Birdsong in the garden

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Frogs calling 2am 15 March - 1 month late.

Swallows being fed, 2nd brood, August.

Dawn chorus on an April morning

Blackcap calling

Blackbird's song

Blackbird's alarm call

Songthrush's song

Wren's call

Chiff Chaff

Willow warbler

Nursery and garden wildlife

During the second half of every February when the weather is mild, we now get an eruption of frenetic mating activity in our ponds.

And here you can see the results of their labours!

A little while later, and if you keep your eyes open, you can find nests everywhere and particularly near the house and the polytunnels where people keep the predators at bay. This Malus Golden Hornet has a goldfinch nest perched on the branch and conveniently near the kitchen window. Can you see the parent and the dense blob of the nest immediately below? All the young fledged successfully.

Nest boxes provide a safe home for blue and great tits - taken May 21st.

. . . and they love to eat the young caterpillars of the mullein moth - though these few survived to pupate - taken 17 June.

Our Alder Buckthorn are a vital host to the larvae of the Brimstone butterfly -taken 9 July.

Spotted flycatchers have had an excellent few years. This brood was photographed in late July on the north side of the large Oak in the car park yet almost no-one spotted them.

And these are the youngsters.

This brood of 3 flycatchers in early July was the first time we had them nest inside a polytunnel.

And this audacious brood built their nest just 10 days after I hung up the garlic to dry on the S wall, under the eaves of the straw bale building. Photo 30 July.

And this family was right by our house back door. Photo early July.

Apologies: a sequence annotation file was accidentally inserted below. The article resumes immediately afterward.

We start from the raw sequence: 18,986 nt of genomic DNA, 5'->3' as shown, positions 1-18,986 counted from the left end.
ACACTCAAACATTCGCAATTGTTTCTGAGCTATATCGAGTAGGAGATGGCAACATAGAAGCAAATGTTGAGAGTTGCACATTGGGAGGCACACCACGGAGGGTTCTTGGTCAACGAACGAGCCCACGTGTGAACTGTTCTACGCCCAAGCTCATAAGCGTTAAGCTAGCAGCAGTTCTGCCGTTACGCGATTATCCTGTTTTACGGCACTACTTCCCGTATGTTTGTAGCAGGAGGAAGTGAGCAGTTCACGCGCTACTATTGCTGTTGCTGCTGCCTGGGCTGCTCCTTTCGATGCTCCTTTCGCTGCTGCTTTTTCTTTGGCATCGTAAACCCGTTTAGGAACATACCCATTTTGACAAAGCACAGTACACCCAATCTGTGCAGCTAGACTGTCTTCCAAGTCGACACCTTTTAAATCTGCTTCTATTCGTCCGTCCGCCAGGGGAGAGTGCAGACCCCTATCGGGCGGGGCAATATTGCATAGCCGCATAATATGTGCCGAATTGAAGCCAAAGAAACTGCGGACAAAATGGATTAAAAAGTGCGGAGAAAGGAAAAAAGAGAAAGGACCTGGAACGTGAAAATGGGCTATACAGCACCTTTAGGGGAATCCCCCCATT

Here is some proof of the value of mature grassland. Finches get valuable feed from the dock seeds in this patch of meadow while we wait for the fritillaries to shed their seed. Male bullfinch on 26 June.

But the prize for audacity must go to this family of wrens. They have, 2 years in a row, successfully reared a brood from this nest squeezed up next to the motor in the concrete mixer which we use for mixing compost. The machine is started up at least twice a day and the contents tipped out - we didn't even realise they were there for some time. They have also raised broods from under an upturned pot on the potting bench . . . such cheek certainly pays off!

Every year we get grass snakes nesting in our compost heaps. We never empty the heaps until November to make sure they have time to hatch. We have had four separate clusters in one heap which, I assume, is from 4 separate females. It's a priveledge to have them.

Some years ago we found this huge grass snake skin which had been shed in late June.

And while not quite so long, this bonnie snake was in superb condition. He/she was basking on the mypex sheet which we use to exclude light from the veg patch - photo June 9

This chap was curled up fast asleep (during winter) in a trailer-load of shredded green waste. Our dormice are seldom seen but one chap did get stuck in a jar in our larder - he was safely released!

We cut back most herbaceous plants at the end of winter and this is why. November 22 and a blue tit finds meal on the seeds of Monarda Prairienacht.

Great spotted woodpecker on peanuts in February. This is the male - you can just make out the red spot on the back of his head.

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